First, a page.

AtoZ: L is for La La Land

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I think I have taken up permanent residence in La La Land.

We’ve just had the rounds of parent-teacher interviews again.

The enormity of my hatred for these meetings cannot be adequately expressed in words.

This year my husband is going alone.

This is better for everyone for so many reasons.

If I go, I either have a panic attack due to school flashbacks or have to be physically restrained from strangling some condescending bitch.

I know that I am a far from perfect parent, but you know what? I don’t do a half bad job.

I’m not an alcoholic.

I don’t physically abuse my children.

They have a roof over their heads, food in their tummies and clothes on their backs.

That’s a lot more than most kids.

I have come to realise, if not accept, that no parent in the eyes of a teacher will ever be acceptable.

Either they have too many siblings or not enough.

You are too strict or not strict enough.

You give them too much space or not enough.

And that’s without interrogating their birth position within the family, which opens up a whole new can of worms.

When I meet my child’s teacher, I’m not asking for a critique of my parenting.

I am requesting feedback from a service provider on my child’s education and what they are doing to fix any problem areas.

That is what I pay them for.

I resent being told that they are doing me a favour by educating my child.

They are not.

I buy a brand new Mercedes C Class in cash every year with what I pay for one child, let alone three of them.

When I call a plumber to my home, I do not expect to be told to do the plumbing myself.

When I choose a school, I do not expect to have handle the lion’s share of teaching myself.

One teacher had the affront to tell us that we needed to buy a bigger house where each child can have their own room.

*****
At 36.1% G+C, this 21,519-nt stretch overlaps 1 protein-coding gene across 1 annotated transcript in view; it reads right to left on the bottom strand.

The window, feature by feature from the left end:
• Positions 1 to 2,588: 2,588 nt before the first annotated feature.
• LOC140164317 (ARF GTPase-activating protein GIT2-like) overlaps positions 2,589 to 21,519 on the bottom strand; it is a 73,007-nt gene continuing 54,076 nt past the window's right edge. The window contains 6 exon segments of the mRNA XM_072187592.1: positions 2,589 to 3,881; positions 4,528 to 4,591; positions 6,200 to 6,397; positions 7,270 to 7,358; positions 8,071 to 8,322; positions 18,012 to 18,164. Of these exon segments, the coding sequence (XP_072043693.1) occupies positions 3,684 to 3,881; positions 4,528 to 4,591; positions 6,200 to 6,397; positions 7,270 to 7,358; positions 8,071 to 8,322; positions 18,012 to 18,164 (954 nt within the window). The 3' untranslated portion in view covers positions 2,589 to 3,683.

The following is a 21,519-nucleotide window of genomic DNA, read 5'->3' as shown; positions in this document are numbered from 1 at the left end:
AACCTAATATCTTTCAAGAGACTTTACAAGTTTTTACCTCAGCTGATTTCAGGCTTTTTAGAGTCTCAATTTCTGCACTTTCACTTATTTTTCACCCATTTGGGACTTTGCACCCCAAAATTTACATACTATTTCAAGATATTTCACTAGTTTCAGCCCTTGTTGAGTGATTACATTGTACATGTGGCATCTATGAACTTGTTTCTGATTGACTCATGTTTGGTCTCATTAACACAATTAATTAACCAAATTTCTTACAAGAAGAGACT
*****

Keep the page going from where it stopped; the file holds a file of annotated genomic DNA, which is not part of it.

Fabulous. Is the school going to buy one for me?

Because currently the amount we pay in school fees precludes us from buying a new house in Millionaire’s Row.

If they had their own rooms I am prepared to bet a month’s of school fees that we would be told we were spoiling them, leaving them to their own devices and God knows what else.

I have the greatest respect for people who choose teaching as a career.

I reserve the most enormous contempt for those who choose teaching as a vehicle for their own power trip.

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4 thoughts on “AtoZ: L is for La La Land

  1. We seem to have the opposite problem over here. I dread parent-teacher conferences as well, but we’ve been pretty lucky with teachers. It’s the darned kid that gets us. He’s a sneaky one. Too smart for his own good, he likes to tell us fibs about his work and his ability to pay attention in class. Inevitably we get caught unawares at each PTC with tales of his talking inappropriately (a problem since he first started grade school) or even worse, assignments that he has failed to turn in. It’s always a frustration when your honors class child with an honor roll report card is simply choosing not to do the work because he doesn’t “feel like it”. Apparently these darned meetings aren’t good for any parents. We all end up walking away feeling crummy. Elle @ Erratic Project Junkie

  2. My mom was a teacher, and she also hated teachers like this. The order-of-birth thing especially annoys me. It’s a total Catch-22, and how are you doing a child any favors by acting as if their personality is set in stone because they happen to have siblings?

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